The MF-1 became the MF-2 in 1962 with a bigger 55cc version called the MJ-2. Then, in 1965, Yamaha released another update. The company thought the then-latest update was big enough to deserve a whole new name. Yamaha launched a campaign that yielded 215,000 submissions for a new name. The new motorcycle got the name Mate.
The Mate was initially available with a 50cc and 73cc singles. The 50cc was named the Mate U5 and the 73cc a Mate U7. In 1971, there was another revision, and Mate model nomenclature now took on a V. Like before, the number (V50, V70, V80, and V90) referred to displacement.
So what is a Yamaha U7E?
If you search online you don’t find anything. Searching Japanese sites also won’t yield much information. As it turns out, I’ve had the answer to this question for over three years, but it flew right under my nose.
I got an original service manual with my U7E and I opened it for the very first time this week.
In its opening pages, Yamaha explains that the U7E was the latest in the Mate line. And looking at the frame and engine numbers, I found that the U7E shares its frame and engine with the Mate V70. The “E” in the U7E’s name refers to the motorcycle’s electric start system, something that was more novel back then.
According to my manual, production began in 1971 for the 1972 model year. And so far as I can tell, these were available for just a single year in America. I can’t believe that I had access to the questions so many have asked for three years and I just didn’t open the yellow book. I’ve asked Yamaha for more information. I’d love to know just how many of these there are in America, and why production was so short.
My U7E has a bit of a heartwarming story and I got it all just for $500.
In 1972, it was purchased new from a Yamaha dealership in Wisconsin. Then, in 1976 it was sold to the previous owner, where it stayed in the family until I picked it up in 2019. It ran well for most of its years, teaching generations of the same family how to ride a motorcycle. The last time that it was registered was in 1986, as noted by these beautiful vintage plates.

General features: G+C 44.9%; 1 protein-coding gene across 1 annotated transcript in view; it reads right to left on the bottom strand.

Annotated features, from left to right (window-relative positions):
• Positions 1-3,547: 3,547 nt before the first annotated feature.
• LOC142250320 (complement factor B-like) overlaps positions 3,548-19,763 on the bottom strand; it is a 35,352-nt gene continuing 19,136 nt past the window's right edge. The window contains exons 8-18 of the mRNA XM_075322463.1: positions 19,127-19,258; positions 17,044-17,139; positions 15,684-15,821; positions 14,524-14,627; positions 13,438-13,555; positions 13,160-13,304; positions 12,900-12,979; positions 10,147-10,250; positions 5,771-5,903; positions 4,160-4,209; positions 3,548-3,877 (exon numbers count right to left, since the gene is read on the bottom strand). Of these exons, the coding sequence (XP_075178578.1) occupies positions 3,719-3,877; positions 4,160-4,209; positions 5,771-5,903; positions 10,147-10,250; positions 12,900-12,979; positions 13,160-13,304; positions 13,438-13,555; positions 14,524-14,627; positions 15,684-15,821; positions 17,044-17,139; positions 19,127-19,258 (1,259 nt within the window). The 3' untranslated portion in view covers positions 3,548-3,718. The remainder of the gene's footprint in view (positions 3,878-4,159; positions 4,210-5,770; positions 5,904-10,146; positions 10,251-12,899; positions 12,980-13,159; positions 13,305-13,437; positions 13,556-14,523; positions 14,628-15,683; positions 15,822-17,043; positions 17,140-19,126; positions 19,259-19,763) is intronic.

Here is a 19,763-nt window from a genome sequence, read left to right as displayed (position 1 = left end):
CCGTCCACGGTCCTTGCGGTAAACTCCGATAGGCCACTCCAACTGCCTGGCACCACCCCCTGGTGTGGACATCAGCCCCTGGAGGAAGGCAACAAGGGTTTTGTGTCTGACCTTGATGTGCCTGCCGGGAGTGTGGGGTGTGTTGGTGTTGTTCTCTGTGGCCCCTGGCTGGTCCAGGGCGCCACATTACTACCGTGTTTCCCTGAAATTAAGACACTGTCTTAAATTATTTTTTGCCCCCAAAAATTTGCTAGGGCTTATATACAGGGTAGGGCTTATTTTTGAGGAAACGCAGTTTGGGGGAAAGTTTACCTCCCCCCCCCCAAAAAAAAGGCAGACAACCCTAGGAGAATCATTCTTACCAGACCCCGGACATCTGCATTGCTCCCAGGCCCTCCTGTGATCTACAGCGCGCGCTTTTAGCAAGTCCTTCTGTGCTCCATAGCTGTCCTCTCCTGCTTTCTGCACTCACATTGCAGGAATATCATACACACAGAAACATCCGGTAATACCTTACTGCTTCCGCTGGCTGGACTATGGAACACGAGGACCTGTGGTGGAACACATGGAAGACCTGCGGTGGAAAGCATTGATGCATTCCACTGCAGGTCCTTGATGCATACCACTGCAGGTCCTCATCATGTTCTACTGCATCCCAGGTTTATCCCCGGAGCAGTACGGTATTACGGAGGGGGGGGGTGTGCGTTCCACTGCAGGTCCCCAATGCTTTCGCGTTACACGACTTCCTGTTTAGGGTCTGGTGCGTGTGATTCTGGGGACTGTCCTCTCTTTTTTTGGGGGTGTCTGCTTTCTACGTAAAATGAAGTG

The title that I have is the original that was issued to the family in 1976.
It was last serviced in 2014, where the motorcycle shop fitted a new carb and fixed the wiring for the motorcycle’s lights. Sadly, it wasn’t ridden after and eventually stopped running that year. The previous owner never bothered to get it back on the road. I didn’t touch it, either, and instead bought a working, but far uglier U7E that I maybe kept for a few months.
At minimum, it will need a good carb cleaning and a throttle cable to get back to life. The tank was drained, so it’s pretty clean in there. The transmission–a nifty semi-automatic where you just shift, no clutch lever–seems to work great and the engine does appear to have compression.
But what I really want to do is give it a good refreshing.
It’ll definitely need newer suspension components and the mudguard is trashed. Thankfully, not only do I have a huge box of parts (including a new mudguard in the correct color), but I also have a service manual and a parts list. In theory, I have most of the parts to get this back on the road.
The rest will require some elbow grease.
I don’t plan for this to be a full restore, but just enough for it to look pretty while having just the right amount of original parts. I kick this restoration off next week and so long as nothing gets in my way, you’ll see weekly updates in seeing this little guy coming back to life!